Britain and America's Orwellian spy agencies seem to think they know what's best for their respective, snooped-upon citizens, even if it means apparent side-stepping of democratic institutions designed to keep them in check.
The latest allegations come from Nick Brown, a former British cabinet minister who was part of a parliamentary committee examining a communications data bill that was scrubbed earlier this year -- the so-called "snoopers' charter" -- who said British intelligence agencies were working beyond the law.
If the bill had passed scrutiny and become law, it would have given spies at GHCQ, MI5 and MI6 the ability to monitor what the public does on the internet. Critics said it went too far in trampling on people's privacy. But, claims Brown, the spies are doing it regardless.
He said that it "looks very much like this is what is happening anyway, with or without parliament's consent," according to an account in The Guardian.
Are spies immune from probing because they use fear-words like "terror" to justify their actions, lawful or not? Is this another unwanted legacy of George W. Bush's bombastic "war on terror"? Who will spy on the spies?
If there is one thing that the release of NSA surveillance files by Edward Snowden has taught us is is that given an inch of authority and permission, the spy agencies will run with it, far beyond a mile. The NSA's motto -- Defending Our Nation. Securing The Future. -- purports to buttress its global communications snooping in the hope of enabling a better tomorrow.
Across the Atlantic, its counterpart whom it has financed to the amount of £100 million, according to Snowden documents, says it "provides intelligence, protects information and informs relevant UK policy to keep our society safe and successful in the internet age." This pair of lofty assertions is now in self-serving doubt, when agents undertaking this surreptitious work ostensibly do so without politicians' knowledge.
Meanwhile, the campaign underway to undermine the leakers and those news outlets that publish their snatched files is thankfully being undermined itself. It is being eroded by the undeniable right of the public to know what is going on.
Speaking on the BBC's Newsnight program, the executive editor of the New York Times, Jill Abramson, rightly said when questioned if newspapers such as hers and the Guardian should publish leaked files that they had a duty to do so.
"I think," she said, "that those articles are very much in the public interest and inform the public."
"A vivid, roaring dissent to the companies that have coaxed us to disgorge every thought and action onto the web," says Dennis Berman of the Wall Street Journal in a review of The Circle, the newly published work of fiction that is clearly based on reality and that a worried Google tried to get its hands on prior to release but was told a firm "no" by the publisher.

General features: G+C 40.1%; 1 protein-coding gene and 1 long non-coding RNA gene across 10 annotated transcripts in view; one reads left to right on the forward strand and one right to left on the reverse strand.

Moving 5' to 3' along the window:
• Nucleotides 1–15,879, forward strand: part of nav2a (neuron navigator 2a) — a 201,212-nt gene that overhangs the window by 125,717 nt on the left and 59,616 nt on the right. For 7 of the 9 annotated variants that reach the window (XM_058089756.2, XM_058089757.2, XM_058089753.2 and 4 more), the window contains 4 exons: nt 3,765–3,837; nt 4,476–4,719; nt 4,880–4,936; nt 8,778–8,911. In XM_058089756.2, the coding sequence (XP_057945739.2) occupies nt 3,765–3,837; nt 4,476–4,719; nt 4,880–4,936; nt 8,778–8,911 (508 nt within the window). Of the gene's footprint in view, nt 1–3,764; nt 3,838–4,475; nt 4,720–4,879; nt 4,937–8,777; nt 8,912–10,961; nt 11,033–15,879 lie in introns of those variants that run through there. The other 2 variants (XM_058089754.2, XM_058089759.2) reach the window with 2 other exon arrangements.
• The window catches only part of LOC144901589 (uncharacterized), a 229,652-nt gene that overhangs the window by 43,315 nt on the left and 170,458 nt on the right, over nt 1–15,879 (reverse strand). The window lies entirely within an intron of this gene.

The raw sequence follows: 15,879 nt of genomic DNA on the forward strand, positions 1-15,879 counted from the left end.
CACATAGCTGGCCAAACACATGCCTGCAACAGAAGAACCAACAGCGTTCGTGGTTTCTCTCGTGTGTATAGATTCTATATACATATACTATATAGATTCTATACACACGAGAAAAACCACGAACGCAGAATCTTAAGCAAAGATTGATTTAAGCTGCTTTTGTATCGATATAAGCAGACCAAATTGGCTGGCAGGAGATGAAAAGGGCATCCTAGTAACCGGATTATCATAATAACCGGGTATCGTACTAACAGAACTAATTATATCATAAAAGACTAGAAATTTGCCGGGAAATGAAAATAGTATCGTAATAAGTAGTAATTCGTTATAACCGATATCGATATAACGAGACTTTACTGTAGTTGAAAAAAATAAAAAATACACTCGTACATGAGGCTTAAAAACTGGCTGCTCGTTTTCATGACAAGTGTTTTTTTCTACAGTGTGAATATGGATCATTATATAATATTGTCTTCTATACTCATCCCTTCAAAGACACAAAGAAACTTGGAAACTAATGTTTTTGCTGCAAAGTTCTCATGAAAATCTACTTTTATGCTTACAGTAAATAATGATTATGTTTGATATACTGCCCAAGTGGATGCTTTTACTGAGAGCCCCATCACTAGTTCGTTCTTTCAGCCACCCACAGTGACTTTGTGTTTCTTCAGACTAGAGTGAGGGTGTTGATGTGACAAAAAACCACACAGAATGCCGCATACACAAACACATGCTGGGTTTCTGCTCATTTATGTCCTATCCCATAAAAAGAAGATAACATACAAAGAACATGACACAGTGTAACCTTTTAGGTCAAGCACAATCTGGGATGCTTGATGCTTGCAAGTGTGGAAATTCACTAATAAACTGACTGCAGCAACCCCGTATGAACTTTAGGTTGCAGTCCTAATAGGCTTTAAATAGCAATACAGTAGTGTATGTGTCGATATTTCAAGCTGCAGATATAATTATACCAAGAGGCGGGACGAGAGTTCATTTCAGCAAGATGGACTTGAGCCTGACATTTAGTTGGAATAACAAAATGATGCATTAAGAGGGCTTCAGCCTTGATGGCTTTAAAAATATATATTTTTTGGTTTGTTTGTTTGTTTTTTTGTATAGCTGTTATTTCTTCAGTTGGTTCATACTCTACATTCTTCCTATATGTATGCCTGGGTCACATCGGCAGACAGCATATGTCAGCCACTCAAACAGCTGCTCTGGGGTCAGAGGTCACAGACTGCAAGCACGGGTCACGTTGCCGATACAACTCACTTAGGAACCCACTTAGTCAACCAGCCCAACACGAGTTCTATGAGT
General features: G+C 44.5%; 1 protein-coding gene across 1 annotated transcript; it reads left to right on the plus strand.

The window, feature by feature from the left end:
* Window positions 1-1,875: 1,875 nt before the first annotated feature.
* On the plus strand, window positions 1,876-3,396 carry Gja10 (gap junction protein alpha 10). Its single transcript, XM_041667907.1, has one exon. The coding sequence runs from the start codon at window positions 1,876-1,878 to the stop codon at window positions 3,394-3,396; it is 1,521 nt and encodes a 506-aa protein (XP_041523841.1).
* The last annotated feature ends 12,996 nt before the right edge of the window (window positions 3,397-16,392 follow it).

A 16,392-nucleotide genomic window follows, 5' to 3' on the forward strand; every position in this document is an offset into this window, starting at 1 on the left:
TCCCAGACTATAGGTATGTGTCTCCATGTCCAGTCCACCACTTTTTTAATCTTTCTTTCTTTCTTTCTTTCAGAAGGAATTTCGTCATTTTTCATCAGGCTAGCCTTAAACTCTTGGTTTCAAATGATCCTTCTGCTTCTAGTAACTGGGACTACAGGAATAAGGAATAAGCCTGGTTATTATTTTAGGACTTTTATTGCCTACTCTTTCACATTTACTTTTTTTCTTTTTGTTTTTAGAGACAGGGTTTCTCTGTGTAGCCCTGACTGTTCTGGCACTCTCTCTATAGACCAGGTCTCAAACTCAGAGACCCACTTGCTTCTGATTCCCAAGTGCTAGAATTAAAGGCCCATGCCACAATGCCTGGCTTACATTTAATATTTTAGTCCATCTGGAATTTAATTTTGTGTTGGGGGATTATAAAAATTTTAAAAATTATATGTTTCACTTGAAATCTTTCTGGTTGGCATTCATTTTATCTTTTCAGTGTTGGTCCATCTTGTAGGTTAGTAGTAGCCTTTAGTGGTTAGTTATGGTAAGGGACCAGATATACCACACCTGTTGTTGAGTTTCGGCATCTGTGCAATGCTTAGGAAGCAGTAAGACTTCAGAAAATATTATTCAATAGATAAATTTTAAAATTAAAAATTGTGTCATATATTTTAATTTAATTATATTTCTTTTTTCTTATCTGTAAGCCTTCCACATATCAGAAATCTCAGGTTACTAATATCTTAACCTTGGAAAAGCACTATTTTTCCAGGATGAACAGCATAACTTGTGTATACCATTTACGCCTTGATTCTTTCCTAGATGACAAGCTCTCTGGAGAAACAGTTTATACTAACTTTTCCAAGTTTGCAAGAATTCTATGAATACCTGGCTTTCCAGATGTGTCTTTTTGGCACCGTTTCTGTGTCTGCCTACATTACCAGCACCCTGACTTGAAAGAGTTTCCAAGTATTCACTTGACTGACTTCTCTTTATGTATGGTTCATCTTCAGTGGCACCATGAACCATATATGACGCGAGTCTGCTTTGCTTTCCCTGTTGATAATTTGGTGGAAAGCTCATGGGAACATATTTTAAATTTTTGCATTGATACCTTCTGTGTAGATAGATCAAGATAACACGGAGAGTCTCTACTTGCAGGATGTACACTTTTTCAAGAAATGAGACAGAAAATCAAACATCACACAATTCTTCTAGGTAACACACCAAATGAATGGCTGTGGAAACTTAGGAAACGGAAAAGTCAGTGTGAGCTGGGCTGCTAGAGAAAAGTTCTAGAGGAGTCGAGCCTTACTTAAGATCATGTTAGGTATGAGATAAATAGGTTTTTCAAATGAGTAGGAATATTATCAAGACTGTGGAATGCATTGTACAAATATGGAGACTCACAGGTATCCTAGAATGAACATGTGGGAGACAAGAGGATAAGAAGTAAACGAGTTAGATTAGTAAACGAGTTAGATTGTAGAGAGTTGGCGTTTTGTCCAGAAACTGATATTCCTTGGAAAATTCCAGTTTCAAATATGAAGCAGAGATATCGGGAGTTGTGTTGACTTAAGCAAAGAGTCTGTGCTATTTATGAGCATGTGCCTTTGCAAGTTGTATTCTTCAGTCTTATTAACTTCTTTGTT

It's a deeply symbiotic relationship between the internet companies and the spy agencies; one lot goads us into putting our lives on their servers and drives and clouds while the other gleefully dips in and harvests and stores what we're saying and up to.
Of the Circle's protagonist, the book's blurb says: "Mae can't believe her luck, her great fortune to work for the most influential company in the world -- even as life beyond the campus grows distant, even as a strange encounter with a colleague leaves her shaken, even as her role at the Circle becomes increasingly public. What begins as the captivating story of one woman's ambition and idealism soon becomes a heart-racing novel of suspense, raising questions about memory, history, privacy, democracy, and the limits of human knowledge."
Perhaps there is going to be a backlash. Perhaps people will increasingly withdraw from the internet, at least the so-called "social" aspects of it and the companies that record what we type and where we go on the web in order to serve us benign ads but may be passing that information on to others -- or at least enabling their scooping up of it by virtue of their platforms and services. Who can live (online) with the chilling words of Google chief Eric Schmidt: "If you have something that you don't want anyone to know, maybe you shouldn't be doing it in the first place."
Maybe they shouldn't be, either.
Google's maxim, Don't Be Evil, should, conversely and ironically, serve as an admonition not only to itself but the NSA, GCHQ and all the other "intelligence"-gathering agencies that are corroding ordinary people's intrinsic right to privacy.